City of Clio, Michigan 


History of the City of Clio

Clio was named after the Greek Goddess, muse of history and poetry and daughter of Zeus.

On March 13, 1873, by Senate Bill No.234, the Village of Clio" was "incorporated".

But the beginnings of Clio as a settlement came much earlier.  Theodore P. Dean began the first improvement upon the village site in 1837 when he erected a saw mill south of where the old swimming pool stood on North Mill Street;  This sawmill and a few shacks were all that stood among the tall trees until around 1855.

Mr. Varney was the thought to be the first grain buyer, and the town took his name.  Austin Griffes came to town in the early 1850’s and added a grist mill. 

The building and completion of the Flint and Pere Marquette Railway in 1861 was the most important factor in the development of Clio’s (then known as Varney) identity as a town.  The Village was platted, stores and manufacturing establishment sprang into existence, lumbering became an important interest, and the new village rapidly increased in numbers. 

The first engine was called the "Pollywog". The train did service for many years under the name of the "Pioneer".  The "Pioneer" consisted of one baggage car and one coach. Making a run of 26 miles from Saginaw to Mt. Morris took approximately 4 hours.  The railroad is now owned by the Saginaw Bay Southern Railway and still runs through Clio today. Although today it now handles freight, instead of passengers.

In 1864, Colonel Hill, who had served in the army of the rebellion, kept a hotel in Varney, known as the Revere House.  He was of a literary turn of mind, and he asked that the town be renamed and called “Clio” after the Greek goddess, muse of history and poetry and daughter of Jupiter.  Colonel Hill’s request had fallen on deaf ears, until one night at a party at the hotel.  Many ladies from the community were present and the Colonel made the appeal to them about “Clio”.  The ladies at once decreed that Varney should become Clio and so it was.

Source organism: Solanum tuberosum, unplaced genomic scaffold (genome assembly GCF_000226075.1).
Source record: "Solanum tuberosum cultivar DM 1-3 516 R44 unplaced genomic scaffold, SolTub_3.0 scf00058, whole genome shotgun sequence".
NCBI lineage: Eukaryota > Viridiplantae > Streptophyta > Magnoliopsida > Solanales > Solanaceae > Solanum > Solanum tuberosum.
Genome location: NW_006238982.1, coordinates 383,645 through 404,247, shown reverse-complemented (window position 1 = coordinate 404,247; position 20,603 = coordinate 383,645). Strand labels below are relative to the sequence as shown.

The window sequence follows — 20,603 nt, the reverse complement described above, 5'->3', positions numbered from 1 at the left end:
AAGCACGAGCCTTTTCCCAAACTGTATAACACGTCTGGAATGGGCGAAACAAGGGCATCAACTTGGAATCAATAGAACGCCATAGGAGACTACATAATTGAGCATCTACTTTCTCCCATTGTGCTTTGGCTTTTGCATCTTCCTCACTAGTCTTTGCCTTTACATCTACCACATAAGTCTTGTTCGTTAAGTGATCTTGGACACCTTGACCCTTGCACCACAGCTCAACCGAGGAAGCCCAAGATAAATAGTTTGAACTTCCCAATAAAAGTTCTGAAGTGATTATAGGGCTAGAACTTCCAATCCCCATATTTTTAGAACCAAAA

The first charter election for village officers was held on April 28, 1873 with the following elected:  David S. Halsted, President; Isaac K. Kelsey, George Holmes, Jerome B. Garland, Trustees; Charles B. Mann, Clerk; William W. Blackney, Assessor; Isaac M. Beeman, Treasurer; and Sidney W. Smith, Marhsall.


By early 1900 the Village of Clio had a population of 800, a new school, mill pond, wide streets, small industries and various merchandise establishments.  One of the first landmarks was known as the “Ice Pond” in the winter and the “Mill Pond” in other seasons.  The first fire department was established in 1881 and reorganized in 1888. 


In 1928 Clio was incorporated as a 5th class city with M.C. Doyle as the first mayor.  The main streets had been paved.  Vienna Street was first paved in 1914. 


A new City Charter was adopted in 1961 under the Michigan Home Rule Act. 

In accordance with Federal law and U.S. Department of Agriculture policy, this institution is prohibited from discriminating on the basis of race, color, national origin, age, disability, religion, sex and familial status. (Not all prohibited bases apply to all programs). To file a complaint of discrimination, write USDA, Director, Office of Civil Rights, 1400 Independence Avenue, S.W., Washington, D.C. 20250-9410 or call (800) 795-3272 (voice) or (202) 720-5964 (TDD).